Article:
However, universal vaccines could potentially solve this issue and provide better production as quickly as possible. Besides the efficacy, universal vaccines would lower the cost of vaccine R&D, manufacturing, and stockpiling if we are faced with a rapidly mutating virus, which will greatly benefit the low-source country populations that are particularly vulnerable to pandemics.
AS: Universal vaccine development mainly focuses on the unchanged part of the virus or conserved region. However, this region might be shadowed by the ever-mutating domain of the virus, which is called immunodominance. In other words, the generated universal vaccine might have lower immune responses. Now, researchers are trying to make chimeric protein vaccines to make the conservative region more immunodominant and the immune response broader and more durable.
How the vaccine is packed can also greatly affect the strain and the quality of immune responses. For example, adenoviruses can be modified and used to deliver DNA sequences encoding the viral antigens we want to present. The benefit of this is that they can keep producing the antigen for weeks, which might help extend the response.
LP: Vaccines have two types of purposes: preventive and therapeutic. Preventive means you supply it ahead of time, and it is protective for a while. Those are normally the vaccines that generate B cell immunity that has a longer memory in our immune system and takes effect. From the current improvement in science, we are already observing certain antibodies or antibody cocktails that can target multiple viral infections. If we could find a universal antigen using those computational and experimental measures, the product would be a universal preventive vaccine that generates a cocktail of long-term protective B cell immunity.
Another part of our immunity is T cell immunity which normally gives a more distinct and harsh response to clear non-selective invaders of our body. We could control T cell behavior in a therapeutic way that stimulates its function when we get infected and, at the same time, customize it for different types of patients.
Some patients have compromised T cell immunity, and some have overexcited T cell immunity that causes an inflammatory effect. If we could have a modulator to stimulate our T cells to be able to protect us, clear out any invaders or pathogenic modules from outside, and at the same time not hurt us – that would also be classed as a universal vaccine used after infection to stimulate your immune system.
LP: Traditionally, we generate antibodies using a single antigen species. For example, with COVID, initially, we designed the vaccine using an animal model to generate antibodies to a strain that was currently happening. When the virus is mutant, we have to inject models multiple times in a timeline. We cannot chase the speed of the mutant using the conventional animal model method to develop universal vaccines.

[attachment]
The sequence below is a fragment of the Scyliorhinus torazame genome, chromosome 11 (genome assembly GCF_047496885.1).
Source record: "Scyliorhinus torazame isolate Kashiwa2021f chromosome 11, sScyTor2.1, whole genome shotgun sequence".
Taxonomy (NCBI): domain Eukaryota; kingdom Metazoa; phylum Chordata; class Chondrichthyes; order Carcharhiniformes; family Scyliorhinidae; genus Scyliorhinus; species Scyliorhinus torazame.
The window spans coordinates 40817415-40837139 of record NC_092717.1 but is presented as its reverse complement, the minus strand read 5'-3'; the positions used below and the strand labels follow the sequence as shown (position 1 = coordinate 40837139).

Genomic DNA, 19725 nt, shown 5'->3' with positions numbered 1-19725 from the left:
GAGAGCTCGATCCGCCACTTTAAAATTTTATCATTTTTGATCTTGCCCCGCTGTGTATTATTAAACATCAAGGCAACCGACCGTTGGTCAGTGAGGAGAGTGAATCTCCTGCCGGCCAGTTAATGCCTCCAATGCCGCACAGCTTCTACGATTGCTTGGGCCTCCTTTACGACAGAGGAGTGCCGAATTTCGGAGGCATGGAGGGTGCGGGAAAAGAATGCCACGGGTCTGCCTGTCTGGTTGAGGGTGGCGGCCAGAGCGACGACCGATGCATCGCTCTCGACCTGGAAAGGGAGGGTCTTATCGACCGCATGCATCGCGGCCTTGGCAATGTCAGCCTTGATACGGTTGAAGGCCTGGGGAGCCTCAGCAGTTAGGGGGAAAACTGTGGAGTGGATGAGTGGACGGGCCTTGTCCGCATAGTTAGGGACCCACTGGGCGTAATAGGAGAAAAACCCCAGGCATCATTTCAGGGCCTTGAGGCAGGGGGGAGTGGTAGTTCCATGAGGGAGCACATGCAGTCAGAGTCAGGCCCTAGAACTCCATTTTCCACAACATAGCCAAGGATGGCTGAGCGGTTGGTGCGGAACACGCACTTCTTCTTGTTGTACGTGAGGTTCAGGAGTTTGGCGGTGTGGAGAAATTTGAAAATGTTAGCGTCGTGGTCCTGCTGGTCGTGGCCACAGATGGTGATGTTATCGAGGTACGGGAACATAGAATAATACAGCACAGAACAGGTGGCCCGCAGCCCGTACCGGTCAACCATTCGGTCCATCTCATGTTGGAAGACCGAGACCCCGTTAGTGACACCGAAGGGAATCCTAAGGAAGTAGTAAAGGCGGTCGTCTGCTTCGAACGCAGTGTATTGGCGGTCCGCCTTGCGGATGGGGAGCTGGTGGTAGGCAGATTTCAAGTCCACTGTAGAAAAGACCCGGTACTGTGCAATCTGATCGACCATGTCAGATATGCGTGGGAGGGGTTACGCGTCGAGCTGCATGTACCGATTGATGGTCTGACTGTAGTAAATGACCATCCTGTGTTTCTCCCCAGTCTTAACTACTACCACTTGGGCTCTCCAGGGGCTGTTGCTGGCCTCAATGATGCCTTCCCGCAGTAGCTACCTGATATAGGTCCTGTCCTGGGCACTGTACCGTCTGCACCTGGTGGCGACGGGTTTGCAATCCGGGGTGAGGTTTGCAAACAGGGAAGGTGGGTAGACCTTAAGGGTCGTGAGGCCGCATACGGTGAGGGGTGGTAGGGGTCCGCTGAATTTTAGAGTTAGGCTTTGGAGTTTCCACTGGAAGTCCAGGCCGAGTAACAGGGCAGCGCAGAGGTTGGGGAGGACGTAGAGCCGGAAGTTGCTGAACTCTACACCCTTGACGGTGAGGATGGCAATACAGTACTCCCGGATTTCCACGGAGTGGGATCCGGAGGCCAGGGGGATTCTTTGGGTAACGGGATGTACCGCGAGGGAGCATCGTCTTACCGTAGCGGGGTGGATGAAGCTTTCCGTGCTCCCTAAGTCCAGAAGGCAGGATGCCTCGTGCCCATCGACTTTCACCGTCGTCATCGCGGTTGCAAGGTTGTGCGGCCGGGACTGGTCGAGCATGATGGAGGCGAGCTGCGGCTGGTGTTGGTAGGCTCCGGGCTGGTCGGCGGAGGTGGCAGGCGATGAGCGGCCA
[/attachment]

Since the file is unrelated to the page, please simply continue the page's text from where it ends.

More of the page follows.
Computational technology could be a great help in collaborative experiments where we have virtually computed all the strengths from the beginning of the pandemic to that current time point, resulting in over 1,000 different strengths. Within a few hours, you can generate antibodies that potentially target different strengths. In the opposite vein, we can also use the same algorithm to identify what is common among all those mutant strains to generate an antibody to prevent future strains. In using this model for antibody design, the antibody is also able to prevent a future strain.
There are patterns in the evolutionary trait of the viral species that we can learn from and be able to predict the future mutation trend of those species. If we can completely digitalize the virus, we could build an algorithm to find its evolutionary pattern and find a common immunogenetic sequence to contribute to the vaccine design process. Computational technology could speed up design and even help discover new phenomena in biology in the future.
AS: Ainnocence is a great platform to design proteins and antibodies and provide a guideline of what the ideal candidates look like. With Ainnocence, we can better understand and predict how the products will interact with the protein partners.
On the production side, if the vaccine is in protein form, the production of the predicted sequences can be challenging. The desired protein should have high stability, high yield, and purity for the later manufacturer and other aspects of the R&D. We have to do a lot of troubleshooting to standardize the production of that protein.
AS: Ainnocence was one of our customers. We developed a lot of component antibody projects together. As we provide various platforms for recombinant production, especially the highest approved protein production and screening, we can produce up to 1,000 constructs in a turnaround time as short as four weeks.